It sounds paradoxical, but there is a freedom and even a power that can come from setting limits.
I discovered this after I started working with Ari Meisel. Ari is officially self-titled an “Achievement Architect.” He helps people achieve things by improving their efficiency in all areas of their lives.
We decided to start with email.
It’s not going too far to say that my email inboxes are crazy full. After telling me about two free programs that would help me deal with the mail (Baydin’s Email Game and OtherInbox), Ari said that he never has more than 10 messages in his inbox at a time.
My mind boggled at the idea of having such an empty inbox.
Imagine, if you will, a monster from Greek mythology, with huge open jaws, continuously spewing out bank and credit card notifications, newsletters, client/potential client emails and more. God bless the search function.
THAT was my inbox.
And yet…two days later, I was staring at an inbox with just 2 messages in it.
After triumphing over one inbox (I admit that the larger and uglier one is still being worked on) I started folding some laundry. As I prepared to place a stack of folded t-shirts in a dresser drawer, I noticed how stuffed the drawer would be, to the point where I would have difficulty opening and closing it.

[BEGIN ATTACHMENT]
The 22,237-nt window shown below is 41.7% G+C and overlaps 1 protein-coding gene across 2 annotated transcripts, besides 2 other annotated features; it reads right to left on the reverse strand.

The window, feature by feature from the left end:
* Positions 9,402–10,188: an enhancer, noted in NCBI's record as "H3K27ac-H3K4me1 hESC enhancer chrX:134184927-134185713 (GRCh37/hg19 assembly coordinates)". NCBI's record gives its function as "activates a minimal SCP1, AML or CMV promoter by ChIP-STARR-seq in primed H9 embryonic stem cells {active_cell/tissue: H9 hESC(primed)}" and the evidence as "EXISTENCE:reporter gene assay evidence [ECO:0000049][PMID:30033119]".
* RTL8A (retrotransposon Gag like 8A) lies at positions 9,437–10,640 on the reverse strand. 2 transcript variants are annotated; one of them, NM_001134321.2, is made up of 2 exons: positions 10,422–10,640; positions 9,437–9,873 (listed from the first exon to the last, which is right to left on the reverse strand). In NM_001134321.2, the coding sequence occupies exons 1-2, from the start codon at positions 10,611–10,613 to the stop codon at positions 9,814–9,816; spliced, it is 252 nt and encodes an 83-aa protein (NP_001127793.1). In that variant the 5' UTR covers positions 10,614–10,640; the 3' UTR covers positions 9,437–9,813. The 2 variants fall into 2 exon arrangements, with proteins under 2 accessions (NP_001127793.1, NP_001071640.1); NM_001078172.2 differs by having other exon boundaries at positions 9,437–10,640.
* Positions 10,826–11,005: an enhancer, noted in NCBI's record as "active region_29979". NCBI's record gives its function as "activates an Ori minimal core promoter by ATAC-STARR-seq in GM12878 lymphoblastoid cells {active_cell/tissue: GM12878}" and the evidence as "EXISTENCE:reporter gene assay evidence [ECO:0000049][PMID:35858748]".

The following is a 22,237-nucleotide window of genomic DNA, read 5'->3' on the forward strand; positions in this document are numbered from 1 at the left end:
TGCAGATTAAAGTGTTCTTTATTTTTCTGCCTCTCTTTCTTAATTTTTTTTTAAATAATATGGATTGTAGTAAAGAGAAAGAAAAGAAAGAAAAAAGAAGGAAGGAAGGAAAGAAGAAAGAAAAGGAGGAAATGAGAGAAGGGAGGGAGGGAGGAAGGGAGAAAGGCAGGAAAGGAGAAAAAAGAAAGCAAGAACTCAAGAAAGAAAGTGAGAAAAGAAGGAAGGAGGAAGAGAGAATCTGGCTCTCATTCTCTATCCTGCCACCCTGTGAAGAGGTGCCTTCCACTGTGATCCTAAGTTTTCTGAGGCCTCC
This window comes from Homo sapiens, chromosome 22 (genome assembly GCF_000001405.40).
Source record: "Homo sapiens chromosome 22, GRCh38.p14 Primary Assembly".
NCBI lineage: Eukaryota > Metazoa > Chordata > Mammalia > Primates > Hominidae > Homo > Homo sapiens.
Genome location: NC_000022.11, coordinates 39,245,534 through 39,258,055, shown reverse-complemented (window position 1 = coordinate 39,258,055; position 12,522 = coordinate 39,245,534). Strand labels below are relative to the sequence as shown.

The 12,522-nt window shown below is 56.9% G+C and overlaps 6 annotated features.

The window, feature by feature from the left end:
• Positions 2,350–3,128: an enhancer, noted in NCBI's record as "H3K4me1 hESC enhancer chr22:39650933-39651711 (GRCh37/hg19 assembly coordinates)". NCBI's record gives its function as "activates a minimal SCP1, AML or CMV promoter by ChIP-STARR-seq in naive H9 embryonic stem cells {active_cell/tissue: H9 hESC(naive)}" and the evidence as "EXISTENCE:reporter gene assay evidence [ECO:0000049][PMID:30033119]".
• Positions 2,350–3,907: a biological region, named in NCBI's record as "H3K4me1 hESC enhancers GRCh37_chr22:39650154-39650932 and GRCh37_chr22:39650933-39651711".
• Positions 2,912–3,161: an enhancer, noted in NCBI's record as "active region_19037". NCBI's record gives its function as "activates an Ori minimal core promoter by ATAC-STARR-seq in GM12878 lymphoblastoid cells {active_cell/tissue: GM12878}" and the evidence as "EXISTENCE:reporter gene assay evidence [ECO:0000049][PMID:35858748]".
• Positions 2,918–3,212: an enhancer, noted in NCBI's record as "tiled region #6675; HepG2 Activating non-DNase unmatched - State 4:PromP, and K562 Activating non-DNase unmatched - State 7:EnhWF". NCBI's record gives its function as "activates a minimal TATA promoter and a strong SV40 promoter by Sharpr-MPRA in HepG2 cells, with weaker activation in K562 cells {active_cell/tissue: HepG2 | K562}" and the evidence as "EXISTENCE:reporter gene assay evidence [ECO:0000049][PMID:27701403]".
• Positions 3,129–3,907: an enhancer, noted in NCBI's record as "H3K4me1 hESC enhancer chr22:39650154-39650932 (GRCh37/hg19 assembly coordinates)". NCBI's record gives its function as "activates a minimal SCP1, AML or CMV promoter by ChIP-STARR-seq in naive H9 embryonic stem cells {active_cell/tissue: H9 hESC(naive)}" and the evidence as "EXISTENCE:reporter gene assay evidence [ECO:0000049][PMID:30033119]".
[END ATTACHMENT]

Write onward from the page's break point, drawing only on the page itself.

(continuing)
So I took all the t-shirts out and counted them. Then I thought about the fact that I only really wear these t-shirts when I work out. How often do I work out? Five – six days per week. So how many t-shirts do I need? Six (well, I made eight my limit, since I sometimes get behind on laundry).
And it’s not going to stop there. I’ve started on my mailing supplies (surely a limit of two sheets of charity return address labels is enough, since I send maybe 30 pieces of snail-mail per year) and plan to set a limit of one notebook (how often do I write anything in long hand anymore?).
Limits also needn’t be placed on just physical, tangible, stuff.
They can also be placed on things like:
- How many books you read at one time.
- How many browser tabs you have open at once.
- How many projects you work on at the same time.
At this point you may be saying “Yes, it’s nice to get rid of physical or mental clutter and excess crap, but where is this freedom you’re writing about?”
- The freedom to not have to think about it (“Where is [insert item]?!”).
- The freedom to not panic and feel overwhelmed when I see all the emails in my inbox.
- The freedom to focus fully on one thing at a time.
In other words, setting limits frees up mental space.
With this freed up mental space, you can focus on:
- Your business.
- Your clients.
- Your projects.
- Whatever you want.
And THAT is freedom.
Feeling overwhelmed by how much you have to do for your business? Thinking about setting limits on what you do and outsourcing your marketing and writing? Contact me for a complimentary consultation.